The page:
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Biographical entry Weir, Arthur Nesham (1869 - 1902)

MRCS May 12th 1892; FRCS June 14th 1894; LRCP Lond May 12th 1892; BSc Lond 1888; MB (Hons in obstetric medicine) 1894; MD (Hons in state medicine) 1899; DPH 1898.

Born
12 June 1869
Newcastle-upon-Tyne
Died
25 January 1902
London
Occupation
General surgeon

Details

Born at Newcastle-upon-Tyne on June 12th, 1869, at the house of his grandfather, William Nesham, Surgeon to the Newcastle Lying-in Hospital and Out-Charity. He was taken out as a baby to Singapore, where his father, James Weir, was a merchant. After two years his family returned to Scotland and he was sent to Kelvinside Academy, next to a private school. He entered Merchant Taylors' School in January, 1883, where he was on the classical side; at the age of 16 he was the youngest boy in the Sixth Form and was in the School XV playing forward, and rowing bow in the School VIII. He left in 1886, and entered St Bartholomew's Hospital in 1887, gaining the Entrance Scholarship; in 1888 the Junior Scholarship, and in 1892 the Brackenbury Surgical Scholarship.

As a keen athlete he would begin the day in summer by a swim in the Serpentine. He was Captain of the Hospital Rugby Football Team in 1890-1891, playing also for the United Hospitals and for Middlesex. He acted as House Surgeon to Sir Thomas Smith, and was extern Midwifery Assistant. For three years he was Assistant Demonstrator of Anatomy. In 1899, after a holiday in Italy, he was for eight months Medical Inspector, Burials Act Department at the Home Office. He then went out to South Africa as Civil Surgeon to Princess Christian's Hospital, arriving just when the hospital was moved from Cecil Rhodes' garden at Cape Town to Princetown, ten miles from Durban. Here he worked in harmony with Colonel Matthias, RAMC, and his friend, Dr G V Worthington. On one occasion Weir set out to bring in the wounded after an engagement twenty-four miles away at 4 pm, and got back at 8 am the next morning, forty-eight miles in sixteen hours with horsed ambulance.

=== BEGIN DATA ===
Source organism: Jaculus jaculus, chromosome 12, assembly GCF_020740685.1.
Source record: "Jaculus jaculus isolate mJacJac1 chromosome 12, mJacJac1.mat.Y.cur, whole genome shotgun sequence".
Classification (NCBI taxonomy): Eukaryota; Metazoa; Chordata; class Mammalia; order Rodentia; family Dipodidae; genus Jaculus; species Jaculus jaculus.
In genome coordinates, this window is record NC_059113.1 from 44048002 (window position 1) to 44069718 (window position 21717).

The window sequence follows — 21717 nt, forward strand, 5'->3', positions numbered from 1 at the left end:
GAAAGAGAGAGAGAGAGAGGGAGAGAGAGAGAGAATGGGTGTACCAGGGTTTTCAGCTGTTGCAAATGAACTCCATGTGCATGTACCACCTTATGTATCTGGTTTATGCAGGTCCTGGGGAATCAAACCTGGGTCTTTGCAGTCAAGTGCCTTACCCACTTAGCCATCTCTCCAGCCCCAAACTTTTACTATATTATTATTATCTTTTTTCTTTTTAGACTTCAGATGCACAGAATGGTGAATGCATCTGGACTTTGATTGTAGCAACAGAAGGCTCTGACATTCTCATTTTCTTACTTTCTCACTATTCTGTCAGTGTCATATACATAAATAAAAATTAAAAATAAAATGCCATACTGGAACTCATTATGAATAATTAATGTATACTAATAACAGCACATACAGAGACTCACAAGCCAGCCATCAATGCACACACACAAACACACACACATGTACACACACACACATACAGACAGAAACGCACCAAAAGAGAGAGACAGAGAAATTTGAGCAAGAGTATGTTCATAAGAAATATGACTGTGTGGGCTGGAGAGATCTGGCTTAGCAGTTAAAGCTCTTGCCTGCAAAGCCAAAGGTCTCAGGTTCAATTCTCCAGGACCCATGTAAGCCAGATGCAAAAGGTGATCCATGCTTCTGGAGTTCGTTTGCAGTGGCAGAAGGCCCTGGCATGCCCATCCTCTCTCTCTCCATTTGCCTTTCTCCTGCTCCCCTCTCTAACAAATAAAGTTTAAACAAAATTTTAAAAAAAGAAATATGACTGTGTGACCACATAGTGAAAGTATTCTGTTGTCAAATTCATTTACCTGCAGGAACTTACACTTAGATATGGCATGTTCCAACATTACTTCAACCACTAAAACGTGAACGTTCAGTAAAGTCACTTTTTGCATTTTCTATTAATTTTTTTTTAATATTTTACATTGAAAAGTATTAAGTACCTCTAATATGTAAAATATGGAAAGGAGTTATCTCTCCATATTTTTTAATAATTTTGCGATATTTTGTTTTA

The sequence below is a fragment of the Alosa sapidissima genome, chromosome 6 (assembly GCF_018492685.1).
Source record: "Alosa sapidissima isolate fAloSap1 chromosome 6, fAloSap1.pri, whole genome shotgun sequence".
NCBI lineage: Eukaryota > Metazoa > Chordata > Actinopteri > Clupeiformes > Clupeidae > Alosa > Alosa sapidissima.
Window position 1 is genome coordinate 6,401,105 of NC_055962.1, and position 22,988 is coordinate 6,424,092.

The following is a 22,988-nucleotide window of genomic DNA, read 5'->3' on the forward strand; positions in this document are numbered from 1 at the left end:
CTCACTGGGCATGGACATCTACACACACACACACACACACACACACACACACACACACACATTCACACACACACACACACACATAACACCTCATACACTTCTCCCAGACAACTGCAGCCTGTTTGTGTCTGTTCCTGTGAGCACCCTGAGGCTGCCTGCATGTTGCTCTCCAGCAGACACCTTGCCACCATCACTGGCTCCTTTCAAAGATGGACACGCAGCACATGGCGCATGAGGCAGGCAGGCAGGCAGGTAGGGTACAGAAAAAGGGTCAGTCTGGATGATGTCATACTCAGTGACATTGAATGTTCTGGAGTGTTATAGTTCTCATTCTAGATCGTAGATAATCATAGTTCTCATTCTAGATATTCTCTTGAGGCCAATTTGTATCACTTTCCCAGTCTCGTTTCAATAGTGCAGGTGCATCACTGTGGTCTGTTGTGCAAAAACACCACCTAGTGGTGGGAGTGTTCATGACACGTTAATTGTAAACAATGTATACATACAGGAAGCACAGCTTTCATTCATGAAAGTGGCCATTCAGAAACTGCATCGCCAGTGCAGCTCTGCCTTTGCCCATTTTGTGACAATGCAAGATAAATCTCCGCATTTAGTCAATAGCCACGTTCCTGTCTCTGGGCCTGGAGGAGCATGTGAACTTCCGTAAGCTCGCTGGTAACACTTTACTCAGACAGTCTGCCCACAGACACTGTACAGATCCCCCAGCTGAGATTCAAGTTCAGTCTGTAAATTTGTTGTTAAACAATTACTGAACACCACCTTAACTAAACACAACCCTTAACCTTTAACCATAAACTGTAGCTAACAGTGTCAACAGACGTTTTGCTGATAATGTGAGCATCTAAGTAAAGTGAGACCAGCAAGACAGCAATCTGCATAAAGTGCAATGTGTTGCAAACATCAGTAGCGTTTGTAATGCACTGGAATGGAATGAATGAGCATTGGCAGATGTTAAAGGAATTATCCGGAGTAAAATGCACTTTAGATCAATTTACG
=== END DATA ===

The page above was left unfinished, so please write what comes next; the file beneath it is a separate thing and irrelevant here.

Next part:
In January, 1901, he returned to England in charge of transport, and after a fortnight's stay returned to No 19 Stationary Hospital, Harrismith, where, with Colonel Matthias, he with two others had charge of 300 beds - mostly typhoid cases.

With all his hard work he found time to lay down three dust tennis-courts, which were well patronized. He again came back to England in charge of the convalescent transport City of Vienna with about 750 patients under three surgeons, in July, 1901. After holidays in Wales and Switzerland he was appointed in October, 1901, Medical Officer of Health for Tottenham, and had already devised a scheme for an Isolation Hospital, when on Jan 24th, 1902, whilst travelling in a train between Brockley and New Cross, a woman saw him fall out of the train on the wrong side. The train was stopped and Weir was taken at once to Guy's Hospital. He was conscious on arrival and told the House Surgeon that his right humerus was fractured. He became unconscious, was trephined, but died on Jan 25th, 1902, when it was found that the base of the skull had been extensively fractured. A verdict of 'Accidental Death' was returned at the inquest, and he was buried at Kensal Green. The funeral was attended by many medical representatives, including representatives of athletic clubs.

The President of the Royal Medico-Chirurgical Society, Dr F W Pavy, referred to Weir as "a man of great natural refinement, with an unusually keen sense of honour. These two factors combined to make a most lovable character. He was a man of considerable ability, of sterling qualities, and a highly promising member of our profession."

Sources used to compile this entry: [Merchant Taylors' School Register, 1851-1920, 176. St Bart's Hosp Jour, 1901-2, ix, 105, with portrait - a good likeness. Trans Med-Chir Soc, 1902, lxxxv, p. cxxi].

The Royal College of Surgeons of England